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Album review: Arcade Fire's 'The Suburbs'

August 2, 2010 |  5:53 pm

ARCADE_FIRE_NLM_3_ In “We Used to Wait,” a restlessly mutating song deep in the recesses of the Arcade Fire’s ambitious new album, “The Suburbs,” Win Butler sings about a time when handwritten letters were the norm, and we waited for correspondences to wend their way through the postal system.

But Butler, the lead singer and principal lyricist for the Quebecois band, isn’t nostalgic by practice. “By the time we met,” he admits, “the times had already changed. So I never wrote a letter. I never took my true heart. I never wrote it down.” Later he says he will do these things, but it’s safe to file that under “the broken promises we make to ourselves in the instant gratification age.” Sure, and less time on Facebook as well, right?

One promise that the Arcade Fire keeps is crafting an old-fashioned, back-to-front exploration of one topic. In this case, it’s suburbia, the album’s most immediate symbol of complacency. But Arcade Fire’s third album doesn’t seek to condemn; the band knows that whether in a city — its Montreal or here in Los Angeles — or a subdivision outside Houston, (where Butler grew up), we’re all grasping for meaning. We’re searching in the shadows of the shopping malls that singer and multi-instrumentalist Régine Chassagne observes endlessly rising in “Sprawl II (Mountains Beyond Mountains).”

Claiming seven members, though often swelling to more in a live setting, Arcade Fire first gained recognition in indie circles with its 2004 debut, “Funeral,” which established its talent for combining the symphonic with a certain wiry punk agility. By the time its follow-up, “Neon Bible,” landed in 2007, Arcade Fire was headlining venues such as the Hollywood Bowl, where it first played in 2005 with admirer David Byrne.

Arcade Fire tends to cleave to singular concepts, wrenching elaborate but intimate orchestrations from both the big strokes and nuances, but on its previous efforts, the results were sometimes too pristinely chilled on art-rock ice.

Occasionally, the band gets trapped in the same frost on “The Suburbs,” but the moments when it strikes warmth are some of the best of its career. Arcade Fire seems to have borrowed ideas from such bards of the wasteland as Bruce Springsteen. And while they don’t fashion songs with the immediate hit potency as “Dancing in the Dark,” the band members find a way to tap into the same approachable frustration and tenderness.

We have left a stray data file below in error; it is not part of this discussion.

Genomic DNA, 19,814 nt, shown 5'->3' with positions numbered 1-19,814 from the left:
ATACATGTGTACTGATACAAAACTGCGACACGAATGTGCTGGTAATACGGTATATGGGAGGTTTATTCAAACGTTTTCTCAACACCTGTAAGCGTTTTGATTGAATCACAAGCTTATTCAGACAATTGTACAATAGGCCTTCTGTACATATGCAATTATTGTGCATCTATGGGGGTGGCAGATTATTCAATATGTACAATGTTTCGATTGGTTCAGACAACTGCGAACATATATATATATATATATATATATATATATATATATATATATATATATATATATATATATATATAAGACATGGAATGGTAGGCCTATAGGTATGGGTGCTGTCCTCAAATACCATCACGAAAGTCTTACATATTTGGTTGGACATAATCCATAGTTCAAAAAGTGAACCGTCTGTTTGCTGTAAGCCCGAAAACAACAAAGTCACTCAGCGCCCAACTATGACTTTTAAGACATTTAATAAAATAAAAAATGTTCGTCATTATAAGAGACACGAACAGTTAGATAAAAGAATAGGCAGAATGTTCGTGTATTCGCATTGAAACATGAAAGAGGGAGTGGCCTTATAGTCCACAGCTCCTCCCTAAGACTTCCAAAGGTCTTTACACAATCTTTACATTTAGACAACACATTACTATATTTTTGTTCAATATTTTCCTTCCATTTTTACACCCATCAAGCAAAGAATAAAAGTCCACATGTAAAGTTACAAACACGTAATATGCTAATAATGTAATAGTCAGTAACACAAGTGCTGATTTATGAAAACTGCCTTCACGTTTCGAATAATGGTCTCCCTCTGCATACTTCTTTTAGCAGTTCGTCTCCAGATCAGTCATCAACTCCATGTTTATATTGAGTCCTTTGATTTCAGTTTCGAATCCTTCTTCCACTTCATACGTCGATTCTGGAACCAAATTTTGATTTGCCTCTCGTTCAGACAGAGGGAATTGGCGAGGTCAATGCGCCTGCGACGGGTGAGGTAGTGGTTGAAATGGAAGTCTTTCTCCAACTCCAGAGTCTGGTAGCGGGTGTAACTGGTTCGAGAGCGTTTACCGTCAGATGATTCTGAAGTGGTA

“Modern Man” is an impeccable showcase, a mature, controlled song that features a vision of the so-called Modern Man waiting in line, going nowhere, bothered by some ineffable sense of opportunity unfulfilled. It’s underscored by rough, cottony guitars that almost occlude the song’s chillier synth effects.

In one of the record’s many wonders of sequencing — a lost art in the download age resurrected on “The Suburbs” — “Modern Man” is followed by “Rococo,” a resplendent epic wound up by near-hysterical strings that encases one of the album’s trickiest sentiments: Making fun of the modern kids. It’s hard to tell if Butler was once one of them or not. Is it a swipe at what he knows all too well, or is he simply casting disparagements? Either way, Butler sounds angry. He nearly spits out the word “rococo,” as if the fanciful living rooms of old — picture the Draper household in “Mad Men” — will explode into flames from his very force.

ARCADE_FIRE_ALBUM_ART_3_ A kind of meta-commentary is used to brilliant effect throughout the album. As much as “The Suburbs” seems to be a stubborn reinforcement of the pleasures of a complete, multi-song work of art, it also critiques the very impatience that resulted in listeners abandoning the album format. In “We Used to Wait,” he sings, “we used to wait for it, now we’re screaming, ‘sing the chorus again.’ “ In “Suburban War,” Butler laments that “music divides us into tribes,” though his band, first crowned by cool-arbiter Pitchfork for its debut, has benefited from such tribalization as much as anyone.

Beyond the lyrics, the musical inspiration suggests a certain amount of nostalgia as well. There are Springsteen and Neil Young, but they mine the ’80s and ’90s as well, shuffling in the synths and pulsing dance beats of New Order and Depeche Mode.

Bloat, however, occupies “The Suburbs” just as it does Orange County. The album inevitably sprawls too far; a few songs could have been sacrificed without losing the central conceit. “Sprawl I” is uncomfortably maudlin, and “The Suburbs (continued)” only unmoors the complicated emotional balance of the title track.

All the same, “The Suburbs” is an accomplished love letter that radiates affection as much as bitterness. Don’t forget the album, they seem to urge, the slow read, the long stretch of night uninterrupted by e-mail or text messages. In doing so, Arcade Fire offers “hope that something pure can last.”

— Margaret Wappler

Arcade Fire
"The Suburbs"
(Merge Records)
Three and a half stars (Out of four)

Photos: First, the Arcade Fire. Credit: Eric Kayne. Second, "The Suburbs" album art. Credit: Merge Records. 


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